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Cell Atlas; Creutzfeldt-Jakob disease; Profitable Biotechs; Artificial intelligence; HIV

What has caught my attention in Pharma, Biotech, Biomedicine and Science in the last two weeks? Here is a selection of the news, articles, papers, findings, risings, falls as I have read, heard, discussed, been involved in. Very subjective, not pretending to be comprehensive or representative. Just my selection.

My MedScan in cw49/50. As a gift were a few days spent in hot mineral waters just in middle of the hectic month. Let´s see whether in December announced positive results from the Biogen´s Phase Ib titration study with aducanumab will be translated into an Alzheimer´s drug, transforming our lives.
And, I wish you all very Merry Christmas spent with loved people and without stress.

Here we go:

Cell Atlas for all
Part of the Sweden-based Human Protein Atlas, the Cell Atlas, was launched in December. The Cell Atlas shows a location of more than 12 000 proteins in more than 30 cellular structures and opens the way for “spatial proteomics”. Basis for the Cell Atlas are 56 cell lines “selected to represent various cell populations in different organs of the human body”. Protein expression is accompanied by mRNA expression profile for all human genes.

What I find interesting is a possibility to submit antibodies and get recognized as an antibody provider fulfilling high Human Protein Atlas criteria as the antibodies are always carefully validated there. Furthermore, for proteins for which there are no other antibodies available, this validation is for free.

Early detection of Creutzfeldt-Jakob disease (CJD) from cerebrospinal fluid and nasal swabbing
Prion diseases as CJD can definitely be confirmed in brain tissue by CJD-specific abnormal prion protein (PrPCJD) presence. In between, CJD diagnosis employs a set of characteristics including presence of dementia, characteristic changes seen in EEG, presence of certain proteins in CSF and abnormalities in magnetic resonance imaging. Due to variable phenotypes of sporadic forms of CJD, sensitivity of diagnostic criteria for sporadic CJD based on the analysis of probable and definite cases has been 83%, with a specificity of 71%.

By introduction of the real-time quaking-induced conversion (RT-QuIC) assay which detects femtograms of PrPCJD from all subtypes of sporadic CJD, sensitivity and specificity has been increased. Italian scientists published recently a paper in JAMA introducing a diagnostic algorithm based on the RT-QuIC of PrPCJD from CSF and olfactory mucosa (OM) samples with introducing a gentle nasal swab procedure for OM. To date, for clinically suspected sporadic CJD their diagnostic flow provides a sensitivity and specificity of virtually 100%. A limitation of this study is that all patients were already symptomatic.

Most profitable Biotech companies
Three Biotech companies with the best operating margins, are according to the article in Biospace, United Therapeutics, Gilead Sciences and Biogen.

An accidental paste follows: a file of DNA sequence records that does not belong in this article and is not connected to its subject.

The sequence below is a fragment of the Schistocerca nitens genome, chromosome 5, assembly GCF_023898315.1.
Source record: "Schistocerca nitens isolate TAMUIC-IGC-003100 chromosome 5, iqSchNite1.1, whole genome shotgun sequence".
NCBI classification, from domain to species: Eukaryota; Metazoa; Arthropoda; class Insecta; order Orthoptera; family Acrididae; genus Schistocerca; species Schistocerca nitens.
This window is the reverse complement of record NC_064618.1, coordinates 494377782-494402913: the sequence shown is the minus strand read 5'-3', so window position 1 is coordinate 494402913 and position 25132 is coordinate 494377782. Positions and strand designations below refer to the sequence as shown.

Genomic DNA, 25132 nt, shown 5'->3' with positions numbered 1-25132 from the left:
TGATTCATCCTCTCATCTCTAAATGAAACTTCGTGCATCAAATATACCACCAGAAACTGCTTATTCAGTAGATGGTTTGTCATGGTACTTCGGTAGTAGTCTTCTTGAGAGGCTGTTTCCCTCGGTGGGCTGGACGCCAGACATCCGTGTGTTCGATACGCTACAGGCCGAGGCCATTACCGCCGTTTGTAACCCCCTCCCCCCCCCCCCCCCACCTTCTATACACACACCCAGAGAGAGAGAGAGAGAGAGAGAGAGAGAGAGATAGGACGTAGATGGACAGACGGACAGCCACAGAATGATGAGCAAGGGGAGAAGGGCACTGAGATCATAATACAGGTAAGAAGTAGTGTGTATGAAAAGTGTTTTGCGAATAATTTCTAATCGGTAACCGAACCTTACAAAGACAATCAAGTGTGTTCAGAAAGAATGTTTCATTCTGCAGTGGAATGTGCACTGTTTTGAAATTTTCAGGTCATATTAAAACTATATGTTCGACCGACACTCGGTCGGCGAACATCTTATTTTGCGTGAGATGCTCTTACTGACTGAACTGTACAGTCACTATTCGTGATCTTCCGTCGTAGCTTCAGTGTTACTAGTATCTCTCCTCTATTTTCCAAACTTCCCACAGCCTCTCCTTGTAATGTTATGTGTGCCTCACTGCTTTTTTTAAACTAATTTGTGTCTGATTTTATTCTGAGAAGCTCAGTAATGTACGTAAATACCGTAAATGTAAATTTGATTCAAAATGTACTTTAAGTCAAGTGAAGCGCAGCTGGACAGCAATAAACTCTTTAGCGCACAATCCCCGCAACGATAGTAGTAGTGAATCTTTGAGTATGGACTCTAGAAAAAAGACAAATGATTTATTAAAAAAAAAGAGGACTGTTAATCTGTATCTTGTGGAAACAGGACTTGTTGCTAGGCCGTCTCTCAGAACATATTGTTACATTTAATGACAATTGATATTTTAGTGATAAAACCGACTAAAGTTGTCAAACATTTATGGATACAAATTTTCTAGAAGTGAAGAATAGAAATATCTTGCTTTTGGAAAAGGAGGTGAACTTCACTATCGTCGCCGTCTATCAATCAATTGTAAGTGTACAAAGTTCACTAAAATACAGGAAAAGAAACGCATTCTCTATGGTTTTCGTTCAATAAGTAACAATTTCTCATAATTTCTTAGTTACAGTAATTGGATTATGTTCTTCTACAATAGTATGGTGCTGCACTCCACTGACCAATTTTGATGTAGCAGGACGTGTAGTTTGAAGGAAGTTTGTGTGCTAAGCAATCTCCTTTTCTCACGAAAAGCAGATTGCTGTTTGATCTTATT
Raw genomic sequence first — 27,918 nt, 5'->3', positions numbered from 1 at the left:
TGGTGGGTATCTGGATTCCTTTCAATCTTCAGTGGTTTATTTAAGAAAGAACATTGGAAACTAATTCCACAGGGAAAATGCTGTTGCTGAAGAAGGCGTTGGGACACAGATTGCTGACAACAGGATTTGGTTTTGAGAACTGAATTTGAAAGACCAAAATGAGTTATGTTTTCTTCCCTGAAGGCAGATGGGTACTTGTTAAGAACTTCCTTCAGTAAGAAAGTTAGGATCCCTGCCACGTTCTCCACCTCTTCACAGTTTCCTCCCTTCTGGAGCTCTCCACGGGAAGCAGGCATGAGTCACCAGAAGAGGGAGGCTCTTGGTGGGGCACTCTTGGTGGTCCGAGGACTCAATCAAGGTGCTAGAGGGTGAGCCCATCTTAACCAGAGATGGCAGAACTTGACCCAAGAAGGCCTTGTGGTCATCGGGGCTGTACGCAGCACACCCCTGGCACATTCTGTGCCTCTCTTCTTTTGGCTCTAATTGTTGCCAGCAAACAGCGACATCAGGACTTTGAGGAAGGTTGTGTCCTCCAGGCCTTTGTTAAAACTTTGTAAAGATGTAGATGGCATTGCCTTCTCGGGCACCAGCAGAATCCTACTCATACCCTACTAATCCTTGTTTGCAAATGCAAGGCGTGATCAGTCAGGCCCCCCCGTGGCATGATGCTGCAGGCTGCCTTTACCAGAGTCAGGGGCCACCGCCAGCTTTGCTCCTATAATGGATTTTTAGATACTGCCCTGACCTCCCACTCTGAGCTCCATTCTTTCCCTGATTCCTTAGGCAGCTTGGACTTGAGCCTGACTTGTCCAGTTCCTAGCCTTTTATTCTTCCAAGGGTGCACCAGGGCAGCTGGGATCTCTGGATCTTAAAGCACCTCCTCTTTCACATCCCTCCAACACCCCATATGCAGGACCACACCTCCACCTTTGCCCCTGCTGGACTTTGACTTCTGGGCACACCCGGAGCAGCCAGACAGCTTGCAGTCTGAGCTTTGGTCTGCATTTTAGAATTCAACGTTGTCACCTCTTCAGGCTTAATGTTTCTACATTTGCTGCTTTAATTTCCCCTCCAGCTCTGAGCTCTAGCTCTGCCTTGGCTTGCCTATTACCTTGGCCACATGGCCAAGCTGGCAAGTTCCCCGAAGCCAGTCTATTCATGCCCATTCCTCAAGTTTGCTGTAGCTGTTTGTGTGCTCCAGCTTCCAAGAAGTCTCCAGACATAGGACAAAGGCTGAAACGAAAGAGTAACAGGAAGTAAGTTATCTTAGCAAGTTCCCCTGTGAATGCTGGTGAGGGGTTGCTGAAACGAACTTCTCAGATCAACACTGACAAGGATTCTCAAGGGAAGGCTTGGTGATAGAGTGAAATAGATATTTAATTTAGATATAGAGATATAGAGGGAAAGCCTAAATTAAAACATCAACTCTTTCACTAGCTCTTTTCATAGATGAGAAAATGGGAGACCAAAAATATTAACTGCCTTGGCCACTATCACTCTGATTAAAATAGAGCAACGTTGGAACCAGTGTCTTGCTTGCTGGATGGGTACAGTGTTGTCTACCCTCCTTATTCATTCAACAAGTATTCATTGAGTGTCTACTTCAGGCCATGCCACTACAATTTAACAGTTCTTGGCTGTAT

United Therapeutics as a leader in pulmonary arterial hypertension (PAH) with 5 drugs marketed has the most successful drug Remodulin, accounted for one third of the company revenue in 2016. Potential challenges to the company is patent expiration and entrance of generics in 2018.

Gilead Sciences is a leader in hepatitis C market, with Sovaldi and Harvoni “accounted for $ 20 billion in sales last year”. Gilead however also faces the biggest patent infringement issue in the U.S and after a jury decision on December 16th , it is ordered to pay to Merck about 10% of the hepatitis C drugs sales.

Biogen with its multiple sclerosis drugs Avonex and Tysabri enhanced by Tecfidera “maintain an industry-leading operating margins of 49,3% over the last 12 months”. As I already mentioned, a few days ago Biogen announced positive news from its Phase Ib study with an Alzheimer´s disease (AD) drug candidate aducanumab. A disease modifying or a preventive drug in AD will be, once found, worthy of tens billions of EUR.

Artificial intelligence helped discover new Amyotrophic Lateral Sclerosis genes (ALS)
Artificial intelligence (AI) represented by IBM Watson helped scientists from Barrow Neurological Institute identify new genes connected to ALS, a deadly neurodegenerative disease.

Top ranked genes from a gene set identified by the AI were further explored by the team of scientists and 8 genes proved to be associated with ALS. IBM Watson and a robust database behind accelerated gene identification which would normally took years, instead of a few months needed for the machine (and of course for people teaching a machine to learn).

And there is another work in biomedicine for artificial intelligence, as announced recently. The same system will help to identify basis behind cancer treatment resistance, for MIT´and Harvard´s Broad Institute in a 5-year, 5 million USD project.

HIV drugs linked to neurodegeneration
A paper from University of Pennsylvania published in the American Journal of Pathology brings evidences that certain HIV drugs known as protease inhibitors can have toxic effects on the central nervous system via increasing of BACE1 expression.

BACE is known to be involved in processing of the amyloid precursor protein APP into Aβ which is the main component of amyloid plaques, one of the culprits of Alzheimer´s disease pathology. BACE has been also a target of several AD drug candidates in pipeline. Another enzyme, PERK, has been found to be significantly involved in this process.